In March of 2007, architect César Azkarate of ACXT-IDOM presented his plans for a 3-tiered 56,000 seat stadium that took much of its influence from the stadiums that had been developed for the 2006 World Cup, particularly those in Munich and Hamburg. The issues of financing were finally resolved with funding coming from five partners. Athletic Club, BBK (Bilbao Biscay Savings Bank), The Council of Bizkaya and The Basque Regional Government would have a €50m stake in the project, whilst Bilbao City Council committed €11m. Some local politicians called upon Athletic to make a greater contribution to the project, but Athletic remained resolute, reminding everybody of the stadium’s community facilities and the €500,000 they will pay each year in rent. Work finally got underway on 26 May 2010, when the foundation stone was laid and work formally began a month later.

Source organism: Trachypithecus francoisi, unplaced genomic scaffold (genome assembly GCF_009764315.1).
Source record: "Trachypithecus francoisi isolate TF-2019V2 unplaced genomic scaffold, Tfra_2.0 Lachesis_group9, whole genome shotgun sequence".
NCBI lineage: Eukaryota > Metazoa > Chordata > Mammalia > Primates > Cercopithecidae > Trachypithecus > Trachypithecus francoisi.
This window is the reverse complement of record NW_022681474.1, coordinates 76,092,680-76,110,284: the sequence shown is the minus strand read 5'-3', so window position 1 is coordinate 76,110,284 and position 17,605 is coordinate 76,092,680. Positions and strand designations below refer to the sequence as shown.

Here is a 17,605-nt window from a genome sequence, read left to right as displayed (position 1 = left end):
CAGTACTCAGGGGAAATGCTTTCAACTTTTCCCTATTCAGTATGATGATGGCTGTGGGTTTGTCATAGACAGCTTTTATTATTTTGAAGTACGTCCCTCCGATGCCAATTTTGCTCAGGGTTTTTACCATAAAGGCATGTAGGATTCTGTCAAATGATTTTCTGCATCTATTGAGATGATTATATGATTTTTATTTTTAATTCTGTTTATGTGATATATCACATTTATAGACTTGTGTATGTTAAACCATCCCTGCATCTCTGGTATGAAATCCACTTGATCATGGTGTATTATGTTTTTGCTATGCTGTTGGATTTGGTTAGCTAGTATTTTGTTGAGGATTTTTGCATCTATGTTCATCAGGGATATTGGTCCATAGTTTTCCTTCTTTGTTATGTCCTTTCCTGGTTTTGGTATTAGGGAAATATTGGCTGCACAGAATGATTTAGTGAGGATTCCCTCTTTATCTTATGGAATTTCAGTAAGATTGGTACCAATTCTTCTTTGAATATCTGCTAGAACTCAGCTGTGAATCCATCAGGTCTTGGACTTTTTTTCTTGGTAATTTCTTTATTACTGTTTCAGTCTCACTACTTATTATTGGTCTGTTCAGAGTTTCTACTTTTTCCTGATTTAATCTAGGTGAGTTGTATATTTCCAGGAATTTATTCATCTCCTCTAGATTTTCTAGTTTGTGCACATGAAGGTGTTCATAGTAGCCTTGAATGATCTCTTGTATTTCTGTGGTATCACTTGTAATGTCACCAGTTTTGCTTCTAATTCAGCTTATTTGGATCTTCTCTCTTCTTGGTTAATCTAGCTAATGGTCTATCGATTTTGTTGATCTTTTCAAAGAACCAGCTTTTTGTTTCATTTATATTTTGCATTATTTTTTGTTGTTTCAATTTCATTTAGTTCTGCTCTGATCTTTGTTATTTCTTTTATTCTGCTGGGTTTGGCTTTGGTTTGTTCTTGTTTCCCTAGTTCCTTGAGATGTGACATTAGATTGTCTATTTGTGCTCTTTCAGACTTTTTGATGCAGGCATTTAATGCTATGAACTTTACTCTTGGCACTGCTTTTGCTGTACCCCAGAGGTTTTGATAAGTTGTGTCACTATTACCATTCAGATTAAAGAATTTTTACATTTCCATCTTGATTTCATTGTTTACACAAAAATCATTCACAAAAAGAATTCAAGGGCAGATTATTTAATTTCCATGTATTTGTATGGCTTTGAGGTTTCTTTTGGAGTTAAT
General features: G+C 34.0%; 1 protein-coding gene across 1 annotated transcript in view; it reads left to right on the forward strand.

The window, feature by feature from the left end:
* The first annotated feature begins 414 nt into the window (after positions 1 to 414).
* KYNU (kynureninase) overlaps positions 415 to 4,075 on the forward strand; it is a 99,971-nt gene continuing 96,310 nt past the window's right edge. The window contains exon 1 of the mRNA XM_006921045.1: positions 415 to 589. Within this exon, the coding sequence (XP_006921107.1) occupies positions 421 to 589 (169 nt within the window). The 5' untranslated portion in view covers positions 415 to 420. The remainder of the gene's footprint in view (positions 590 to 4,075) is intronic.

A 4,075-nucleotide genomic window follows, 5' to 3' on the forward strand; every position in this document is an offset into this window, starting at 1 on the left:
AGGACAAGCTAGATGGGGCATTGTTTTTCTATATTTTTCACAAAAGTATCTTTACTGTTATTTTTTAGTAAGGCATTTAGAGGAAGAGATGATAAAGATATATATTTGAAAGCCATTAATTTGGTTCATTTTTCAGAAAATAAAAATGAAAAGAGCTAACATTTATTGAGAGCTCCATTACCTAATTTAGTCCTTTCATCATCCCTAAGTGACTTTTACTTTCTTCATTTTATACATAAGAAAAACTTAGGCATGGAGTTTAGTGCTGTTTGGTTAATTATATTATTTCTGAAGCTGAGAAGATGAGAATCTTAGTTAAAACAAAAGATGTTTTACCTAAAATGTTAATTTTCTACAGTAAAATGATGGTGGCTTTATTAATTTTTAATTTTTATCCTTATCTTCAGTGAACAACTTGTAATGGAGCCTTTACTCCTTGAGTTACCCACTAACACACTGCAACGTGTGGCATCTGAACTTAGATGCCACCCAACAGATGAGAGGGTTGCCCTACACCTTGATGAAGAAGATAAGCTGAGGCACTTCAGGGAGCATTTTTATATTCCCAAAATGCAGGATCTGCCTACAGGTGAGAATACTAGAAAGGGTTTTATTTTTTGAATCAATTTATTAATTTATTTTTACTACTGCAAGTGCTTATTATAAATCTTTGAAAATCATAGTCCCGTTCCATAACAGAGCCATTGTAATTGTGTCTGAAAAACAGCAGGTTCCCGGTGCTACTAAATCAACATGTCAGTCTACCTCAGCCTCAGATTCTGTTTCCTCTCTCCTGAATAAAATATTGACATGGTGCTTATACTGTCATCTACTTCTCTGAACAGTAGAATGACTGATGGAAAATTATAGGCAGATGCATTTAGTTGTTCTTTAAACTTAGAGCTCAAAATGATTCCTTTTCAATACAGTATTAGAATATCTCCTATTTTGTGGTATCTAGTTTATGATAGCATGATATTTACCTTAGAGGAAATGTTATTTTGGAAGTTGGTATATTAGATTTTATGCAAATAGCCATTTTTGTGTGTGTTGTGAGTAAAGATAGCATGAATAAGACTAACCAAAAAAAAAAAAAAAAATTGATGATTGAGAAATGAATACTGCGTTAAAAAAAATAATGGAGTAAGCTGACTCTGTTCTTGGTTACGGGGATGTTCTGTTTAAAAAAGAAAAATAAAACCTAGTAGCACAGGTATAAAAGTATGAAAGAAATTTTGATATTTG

The site of the new stadium is sandwiched between the north-west side of the fabled San Mamés stadium and the southern bank of the Rio Nevrion. As this land falls away sharply towards the river (a drop of some 8 metres), much of the initial work was spent on building up the foundations and retaining walls. By the autumn of 2012, the lower tier of the stadium was in place… well, three sides were in place. You see, so close is the proximity of the new build to the site of the existing stadium that initially, only three sides will be developed. Despite valiant efforts, the new San Mamés was not ready for the start of the 2013-14 season, so Athletic played its first “home” match at arch-rivals Real Sociedad’s Anoeta stadium. The stadium finally opened on 16 September 2013 with an exhilarating league match with Celta Vigo, which Athletic won 3-2. Demolition of the old San Mamés commenced at the beginning of June 2013, and work on the fourth side of the ground continued throughout the 2013-14 season. Excellent home form at the new San Mamés undoubtedly contributed to Athletic’s excellent fourth place finish, which earned a place in the UEFA Champions League. With pleasing symmetry, Athletic’s home qualifier against Napoli on 27 August 2014, coincided with the opening of the final piece of this €210m jigsaw.